Average Rating: 4.5/10
Reviews Counted: 32
Fresh: 14 | Rotten: 18
No consensus yet.
Average Rating: 3.1/10
Critic Reviews: 14
Fresh: 3 | Rotten: 11
No consensus yet.
Average Rating: 2.8/5
User Ratings: 805
A young woman is abducted by an elite, secret society and wakes to find herself in the company of fifty other women who are, just like her, forced to fight for their lives in an unimaginable hell. (c) IFC Films
Jan 10, 2014 Limited
May 20, 2014
IFC Films - Official Site
Bailey Anne Borders
Jordan Fisher Smith
E. Douglas Brown
Hunter S. Ellis
Jon H. Eddy
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The performances and plotting are so impoverished that the picture deserves to be called "The From Hunger Games," and then promptly forgotten.
Prurient nonsense, a film only a couple of notches up from the women-in-prison films that were popular years and years ago.
The lack of story and relentless suffering make "Raze" appealing for hard-core genre fans only.
"Raze" is a sweaty, queasy, bruising experience - and a superbly crafted film.
If you can stand to watch this movie -- a big if -- there is food for thought here about the subjugation and exploitation of women, the limits of psychological and physical endurance, and more.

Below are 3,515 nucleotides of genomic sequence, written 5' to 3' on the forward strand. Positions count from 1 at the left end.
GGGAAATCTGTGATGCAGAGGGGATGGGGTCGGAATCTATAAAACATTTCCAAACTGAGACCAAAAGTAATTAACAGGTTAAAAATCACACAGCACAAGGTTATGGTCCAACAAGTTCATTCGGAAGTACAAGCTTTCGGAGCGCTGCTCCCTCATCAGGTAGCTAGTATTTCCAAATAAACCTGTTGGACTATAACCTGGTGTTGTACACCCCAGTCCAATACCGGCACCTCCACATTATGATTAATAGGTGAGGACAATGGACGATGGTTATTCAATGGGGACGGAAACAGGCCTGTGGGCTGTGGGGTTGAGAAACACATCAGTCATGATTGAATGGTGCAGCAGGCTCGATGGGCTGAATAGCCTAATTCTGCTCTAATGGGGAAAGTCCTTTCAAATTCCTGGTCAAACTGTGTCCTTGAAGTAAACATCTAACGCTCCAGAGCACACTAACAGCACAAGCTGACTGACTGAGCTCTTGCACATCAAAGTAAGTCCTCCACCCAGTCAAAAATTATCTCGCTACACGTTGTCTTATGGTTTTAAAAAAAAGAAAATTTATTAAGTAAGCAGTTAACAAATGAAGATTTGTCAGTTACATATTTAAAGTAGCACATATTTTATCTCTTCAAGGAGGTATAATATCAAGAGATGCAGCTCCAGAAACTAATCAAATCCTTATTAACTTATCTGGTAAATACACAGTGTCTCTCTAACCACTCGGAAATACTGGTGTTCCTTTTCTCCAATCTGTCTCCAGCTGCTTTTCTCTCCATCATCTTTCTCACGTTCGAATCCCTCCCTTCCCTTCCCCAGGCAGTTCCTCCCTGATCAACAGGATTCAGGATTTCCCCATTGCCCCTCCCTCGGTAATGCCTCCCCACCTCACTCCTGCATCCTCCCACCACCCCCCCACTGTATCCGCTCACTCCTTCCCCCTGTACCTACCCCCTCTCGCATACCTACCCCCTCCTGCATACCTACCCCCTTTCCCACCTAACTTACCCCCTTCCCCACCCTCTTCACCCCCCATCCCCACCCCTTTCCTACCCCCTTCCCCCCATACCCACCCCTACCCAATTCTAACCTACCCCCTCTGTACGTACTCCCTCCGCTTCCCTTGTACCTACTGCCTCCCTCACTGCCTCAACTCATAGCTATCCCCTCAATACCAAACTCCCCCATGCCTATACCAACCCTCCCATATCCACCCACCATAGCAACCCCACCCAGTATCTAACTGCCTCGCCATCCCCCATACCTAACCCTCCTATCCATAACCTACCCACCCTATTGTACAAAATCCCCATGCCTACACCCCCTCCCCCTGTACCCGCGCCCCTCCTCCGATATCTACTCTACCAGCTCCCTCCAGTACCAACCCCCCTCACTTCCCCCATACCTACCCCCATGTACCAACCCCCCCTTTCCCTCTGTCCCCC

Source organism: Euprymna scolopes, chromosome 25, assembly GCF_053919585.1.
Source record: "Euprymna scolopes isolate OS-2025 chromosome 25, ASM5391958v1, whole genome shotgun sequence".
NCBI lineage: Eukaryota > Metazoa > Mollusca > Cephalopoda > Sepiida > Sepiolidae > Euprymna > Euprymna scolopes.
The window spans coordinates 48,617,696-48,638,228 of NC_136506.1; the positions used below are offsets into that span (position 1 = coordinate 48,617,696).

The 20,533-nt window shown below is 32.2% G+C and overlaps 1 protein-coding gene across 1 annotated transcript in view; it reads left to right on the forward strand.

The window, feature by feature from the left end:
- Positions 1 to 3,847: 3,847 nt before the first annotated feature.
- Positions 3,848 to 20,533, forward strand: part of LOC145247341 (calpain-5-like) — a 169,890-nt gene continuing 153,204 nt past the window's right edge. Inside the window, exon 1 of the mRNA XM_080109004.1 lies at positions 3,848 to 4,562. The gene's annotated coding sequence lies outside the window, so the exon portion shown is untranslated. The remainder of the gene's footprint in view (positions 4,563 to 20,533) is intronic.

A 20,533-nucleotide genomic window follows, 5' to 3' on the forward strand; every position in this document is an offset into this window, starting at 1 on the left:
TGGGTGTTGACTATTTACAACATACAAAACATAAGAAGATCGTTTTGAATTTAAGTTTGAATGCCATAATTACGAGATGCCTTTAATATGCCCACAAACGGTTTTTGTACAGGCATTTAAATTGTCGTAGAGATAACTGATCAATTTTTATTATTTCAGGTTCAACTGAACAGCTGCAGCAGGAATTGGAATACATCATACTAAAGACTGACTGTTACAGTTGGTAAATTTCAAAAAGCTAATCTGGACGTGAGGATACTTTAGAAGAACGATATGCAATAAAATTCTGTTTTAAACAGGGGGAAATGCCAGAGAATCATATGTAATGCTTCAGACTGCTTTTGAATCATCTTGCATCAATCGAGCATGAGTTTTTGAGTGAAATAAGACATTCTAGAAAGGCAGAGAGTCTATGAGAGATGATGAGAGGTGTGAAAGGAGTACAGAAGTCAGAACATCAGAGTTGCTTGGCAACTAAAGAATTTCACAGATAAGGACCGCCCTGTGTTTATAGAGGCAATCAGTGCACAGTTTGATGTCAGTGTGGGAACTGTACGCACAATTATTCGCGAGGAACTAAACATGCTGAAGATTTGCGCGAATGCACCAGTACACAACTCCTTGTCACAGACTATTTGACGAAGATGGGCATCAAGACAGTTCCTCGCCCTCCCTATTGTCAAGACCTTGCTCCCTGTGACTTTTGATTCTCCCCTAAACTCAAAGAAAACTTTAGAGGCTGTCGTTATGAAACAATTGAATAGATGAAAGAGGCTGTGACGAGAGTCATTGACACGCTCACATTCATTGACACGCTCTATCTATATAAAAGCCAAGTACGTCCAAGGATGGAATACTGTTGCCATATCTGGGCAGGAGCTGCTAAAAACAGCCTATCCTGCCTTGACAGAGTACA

The entertainment value of the violence trumps most of the larger meaning, and the film exploits its characters just as they do their prisoners.
The fights are visceral and gruesome without going too far, but by the sixth or seventh bout, the lack of variation becomes noticeable.
Raze ultimately becomes little more than a tiresome endurance test ... Still, much like a less accomplished The Raid, some viewers may respond to its bloody, take-no-prisoners style.
The film favors brutal violence over any sort of social commentary, making its half-hearted stab at female empowerment feel hollow.
The tease of 50 gorgeous women fighting to the death has a classic grindhouse appeal, but Raze is strictly a "be careful what you wish for" proposition.
Raze is strong stuff, but also briskly paced and interested in the psychological ramifications of such unrelenting brutality.
For an exploitation movie about girls beating each other to death, 'Raze' doesn't want you to have a lot of fun.
Fight Club looks tame and rather cheery compared to the hellish scenario Raze thrusts Bell and a number of other warrior women into.
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